The initial vision behind my Youth Foundation was simple: introduce kids to tennis, kids who otherwise would not have the opportunity. Soon we realized there was so much more we could do and really needed to do to impact the lives of young people. Therefore, during the last 24 years, we have been creating unique programs for thousands of youth in Jacksonville around the ideals of education, life skills and tennis. All this is to assist our youth, who are also our future, to realize their full potential. Generations from now, long after I’m gone, my hope is that the Foundation is still helping impact youth while changing the trajectory of their lives, youth who will then go on to impact the next generation. In recent years we have started to see a second generation of students who are being impacted by the Foundation as some former students have now grown up and are raising families of their own. Some of those former students have become full and part-time employees of the very Foundation they grew up in.

We all have a part to do to impact our community in some positive way. We need to engage where we feel comfortable, but the real growth happens when we step out of our comfort zone and engage further. We grow when we make a conscious decision to engage with people who don’t look like us or worship like us or sound like us. I believe in the value of discussion. In the many discussions I have had in recent weeks and months, my mindset is to listen and learn, not to over talk or try to convince people of anything. We all see life through our own personal lens of thousands of experiences, so I try to listen and understand the other persons’ perspective through their lens. What’s the saying, God gave us two ears and one mouth, use them in that proportion.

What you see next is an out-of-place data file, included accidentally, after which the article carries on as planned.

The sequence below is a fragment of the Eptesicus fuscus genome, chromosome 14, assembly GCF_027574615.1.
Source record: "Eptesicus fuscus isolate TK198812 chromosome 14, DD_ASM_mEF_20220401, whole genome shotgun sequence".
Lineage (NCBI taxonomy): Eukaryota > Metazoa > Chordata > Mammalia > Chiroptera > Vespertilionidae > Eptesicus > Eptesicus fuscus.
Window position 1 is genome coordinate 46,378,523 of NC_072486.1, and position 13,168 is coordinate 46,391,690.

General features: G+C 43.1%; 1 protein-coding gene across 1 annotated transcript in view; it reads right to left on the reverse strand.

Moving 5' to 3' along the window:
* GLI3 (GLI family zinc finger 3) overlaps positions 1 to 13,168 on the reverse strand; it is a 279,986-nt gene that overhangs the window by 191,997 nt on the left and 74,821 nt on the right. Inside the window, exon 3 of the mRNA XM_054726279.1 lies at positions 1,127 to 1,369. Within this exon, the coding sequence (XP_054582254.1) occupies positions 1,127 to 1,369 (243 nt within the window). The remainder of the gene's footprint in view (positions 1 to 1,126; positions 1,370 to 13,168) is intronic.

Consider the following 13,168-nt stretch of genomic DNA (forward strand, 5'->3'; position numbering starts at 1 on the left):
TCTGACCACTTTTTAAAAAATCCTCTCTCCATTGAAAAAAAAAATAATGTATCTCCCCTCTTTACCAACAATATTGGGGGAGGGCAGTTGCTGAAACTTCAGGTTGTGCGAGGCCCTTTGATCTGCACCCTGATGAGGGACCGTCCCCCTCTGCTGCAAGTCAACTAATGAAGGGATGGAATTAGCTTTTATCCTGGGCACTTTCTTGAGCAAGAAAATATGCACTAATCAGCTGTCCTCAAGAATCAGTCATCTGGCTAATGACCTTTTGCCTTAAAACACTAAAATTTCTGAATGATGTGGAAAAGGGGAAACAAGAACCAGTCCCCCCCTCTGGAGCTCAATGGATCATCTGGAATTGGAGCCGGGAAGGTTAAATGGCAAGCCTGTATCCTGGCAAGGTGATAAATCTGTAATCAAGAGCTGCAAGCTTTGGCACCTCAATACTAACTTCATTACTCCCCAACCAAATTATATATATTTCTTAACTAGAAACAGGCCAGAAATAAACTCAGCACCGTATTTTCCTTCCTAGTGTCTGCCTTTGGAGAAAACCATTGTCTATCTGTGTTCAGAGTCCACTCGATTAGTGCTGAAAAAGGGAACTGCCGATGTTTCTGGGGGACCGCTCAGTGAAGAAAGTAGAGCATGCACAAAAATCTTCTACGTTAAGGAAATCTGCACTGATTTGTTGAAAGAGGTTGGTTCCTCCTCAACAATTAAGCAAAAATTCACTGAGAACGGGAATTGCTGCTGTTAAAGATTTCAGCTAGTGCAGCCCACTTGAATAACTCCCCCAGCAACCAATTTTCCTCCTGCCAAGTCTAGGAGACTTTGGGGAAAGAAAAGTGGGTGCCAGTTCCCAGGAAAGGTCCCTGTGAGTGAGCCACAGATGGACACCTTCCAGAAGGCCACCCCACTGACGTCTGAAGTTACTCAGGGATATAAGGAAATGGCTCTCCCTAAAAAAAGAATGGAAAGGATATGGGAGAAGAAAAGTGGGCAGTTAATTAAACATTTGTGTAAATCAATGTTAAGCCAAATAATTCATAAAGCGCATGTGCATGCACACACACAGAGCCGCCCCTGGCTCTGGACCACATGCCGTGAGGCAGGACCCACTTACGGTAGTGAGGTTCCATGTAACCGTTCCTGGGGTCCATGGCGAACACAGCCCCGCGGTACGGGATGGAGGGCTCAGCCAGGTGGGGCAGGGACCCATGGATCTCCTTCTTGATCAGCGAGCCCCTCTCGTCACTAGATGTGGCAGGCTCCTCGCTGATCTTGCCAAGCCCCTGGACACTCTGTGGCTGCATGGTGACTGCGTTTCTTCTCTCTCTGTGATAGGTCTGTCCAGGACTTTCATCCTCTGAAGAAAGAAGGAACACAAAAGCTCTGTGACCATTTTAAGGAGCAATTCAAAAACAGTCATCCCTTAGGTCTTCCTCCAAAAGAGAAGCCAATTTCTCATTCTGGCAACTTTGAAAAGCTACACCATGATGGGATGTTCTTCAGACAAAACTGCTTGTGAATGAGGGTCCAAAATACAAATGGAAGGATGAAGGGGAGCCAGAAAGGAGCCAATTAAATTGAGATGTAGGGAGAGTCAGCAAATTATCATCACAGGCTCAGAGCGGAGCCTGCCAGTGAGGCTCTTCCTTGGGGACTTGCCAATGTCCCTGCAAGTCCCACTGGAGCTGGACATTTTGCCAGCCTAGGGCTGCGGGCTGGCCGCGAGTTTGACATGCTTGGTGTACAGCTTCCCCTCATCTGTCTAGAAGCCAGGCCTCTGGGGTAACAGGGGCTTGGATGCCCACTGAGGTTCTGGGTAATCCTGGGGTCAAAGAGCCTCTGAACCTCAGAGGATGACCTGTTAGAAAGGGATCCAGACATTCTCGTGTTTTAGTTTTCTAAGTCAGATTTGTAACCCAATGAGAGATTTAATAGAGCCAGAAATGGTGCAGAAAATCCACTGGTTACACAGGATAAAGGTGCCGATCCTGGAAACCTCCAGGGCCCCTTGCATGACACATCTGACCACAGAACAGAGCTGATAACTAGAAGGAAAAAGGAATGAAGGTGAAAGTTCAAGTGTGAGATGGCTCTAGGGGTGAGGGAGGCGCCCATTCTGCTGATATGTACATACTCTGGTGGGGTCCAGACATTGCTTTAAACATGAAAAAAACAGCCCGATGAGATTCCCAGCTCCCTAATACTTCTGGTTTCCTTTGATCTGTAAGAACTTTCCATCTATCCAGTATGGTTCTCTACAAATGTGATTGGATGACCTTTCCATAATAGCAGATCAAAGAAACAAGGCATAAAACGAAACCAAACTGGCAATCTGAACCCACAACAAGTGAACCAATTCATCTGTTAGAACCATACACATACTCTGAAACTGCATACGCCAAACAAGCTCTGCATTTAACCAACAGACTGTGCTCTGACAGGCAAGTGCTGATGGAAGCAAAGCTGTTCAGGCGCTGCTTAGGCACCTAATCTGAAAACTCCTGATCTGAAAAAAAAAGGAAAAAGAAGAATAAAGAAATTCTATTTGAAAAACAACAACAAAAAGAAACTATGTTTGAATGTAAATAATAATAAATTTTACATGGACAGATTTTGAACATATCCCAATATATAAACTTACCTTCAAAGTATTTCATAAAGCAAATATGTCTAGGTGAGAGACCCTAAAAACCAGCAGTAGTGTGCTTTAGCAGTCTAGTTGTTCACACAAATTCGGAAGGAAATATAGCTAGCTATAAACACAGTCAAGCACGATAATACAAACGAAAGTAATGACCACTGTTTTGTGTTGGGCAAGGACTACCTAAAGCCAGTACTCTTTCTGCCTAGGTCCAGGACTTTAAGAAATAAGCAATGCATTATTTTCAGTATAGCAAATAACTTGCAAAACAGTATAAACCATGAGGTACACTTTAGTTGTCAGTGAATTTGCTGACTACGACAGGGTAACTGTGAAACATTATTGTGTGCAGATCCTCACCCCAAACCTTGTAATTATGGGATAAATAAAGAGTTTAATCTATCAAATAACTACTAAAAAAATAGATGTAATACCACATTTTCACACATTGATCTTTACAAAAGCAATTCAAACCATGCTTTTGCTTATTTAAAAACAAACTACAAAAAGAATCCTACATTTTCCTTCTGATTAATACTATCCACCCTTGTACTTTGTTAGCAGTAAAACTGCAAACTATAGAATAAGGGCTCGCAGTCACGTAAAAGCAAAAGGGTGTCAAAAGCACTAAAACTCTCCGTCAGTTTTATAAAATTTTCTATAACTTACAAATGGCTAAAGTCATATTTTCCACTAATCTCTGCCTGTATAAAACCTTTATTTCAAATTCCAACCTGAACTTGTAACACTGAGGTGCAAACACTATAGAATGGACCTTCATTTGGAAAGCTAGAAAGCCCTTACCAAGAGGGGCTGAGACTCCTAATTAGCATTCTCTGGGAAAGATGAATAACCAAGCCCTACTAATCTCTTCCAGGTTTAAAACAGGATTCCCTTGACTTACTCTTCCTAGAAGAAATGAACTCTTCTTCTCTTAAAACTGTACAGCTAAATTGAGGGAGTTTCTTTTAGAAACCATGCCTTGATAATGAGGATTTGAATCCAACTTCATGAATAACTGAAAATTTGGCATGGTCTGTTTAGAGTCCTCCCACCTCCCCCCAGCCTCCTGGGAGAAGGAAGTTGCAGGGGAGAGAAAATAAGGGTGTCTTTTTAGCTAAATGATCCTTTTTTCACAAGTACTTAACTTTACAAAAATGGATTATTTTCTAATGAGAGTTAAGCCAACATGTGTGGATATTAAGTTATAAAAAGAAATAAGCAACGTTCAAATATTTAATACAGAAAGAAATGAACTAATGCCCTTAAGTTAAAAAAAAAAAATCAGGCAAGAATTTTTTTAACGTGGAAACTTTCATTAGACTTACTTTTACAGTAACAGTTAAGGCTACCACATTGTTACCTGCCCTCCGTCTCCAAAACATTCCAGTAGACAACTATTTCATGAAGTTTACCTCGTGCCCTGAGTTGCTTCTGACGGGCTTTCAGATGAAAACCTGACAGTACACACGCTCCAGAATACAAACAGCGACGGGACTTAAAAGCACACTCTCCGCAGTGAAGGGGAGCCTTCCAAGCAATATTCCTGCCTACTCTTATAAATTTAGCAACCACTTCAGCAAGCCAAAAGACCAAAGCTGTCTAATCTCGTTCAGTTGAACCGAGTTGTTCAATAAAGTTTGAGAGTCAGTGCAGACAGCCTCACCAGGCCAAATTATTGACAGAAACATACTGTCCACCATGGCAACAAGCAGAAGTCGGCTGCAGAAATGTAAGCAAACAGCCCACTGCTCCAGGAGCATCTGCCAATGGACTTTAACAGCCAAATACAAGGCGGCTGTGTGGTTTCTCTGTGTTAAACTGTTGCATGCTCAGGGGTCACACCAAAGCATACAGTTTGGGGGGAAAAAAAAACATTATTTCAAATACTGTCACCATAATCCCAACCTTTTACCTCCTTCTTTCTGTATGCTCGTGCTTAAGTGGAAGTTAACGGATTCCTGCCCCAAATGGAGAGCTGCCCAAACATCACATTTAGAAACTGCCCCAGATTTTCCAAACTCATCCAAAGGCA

These are very important times when I believe we must speak out, and we must not be complicit. For far too long so many people have not spoken out or protested against injustice (or anything for that matter) because they felt it may not have impacted them directly. Or maybe it just wasn’t their thing. In my lifetime, there has been no greater time than now to stand up and speak out especially if you are someone in a position of power, privilege or influence. Your voice must be heard lest you stay seated and remain a part of the problem. I love my country too much to sit and watch life go by knowing that the generations who came before me suffered far greater than I can ever imagine. I believe my upbringing and family history has brought me to where I am today and the spirit of my ancestors won’t allow me to ever rest on my laurels. I must forever use my voice, talents, influence and yes privilege, to stand up, speak out and honor the memories and sacrifices of those who came before me.

For more information on the MaliVai Washington Youth Foundation, visit www.malwashington.com or check out their Facebook page.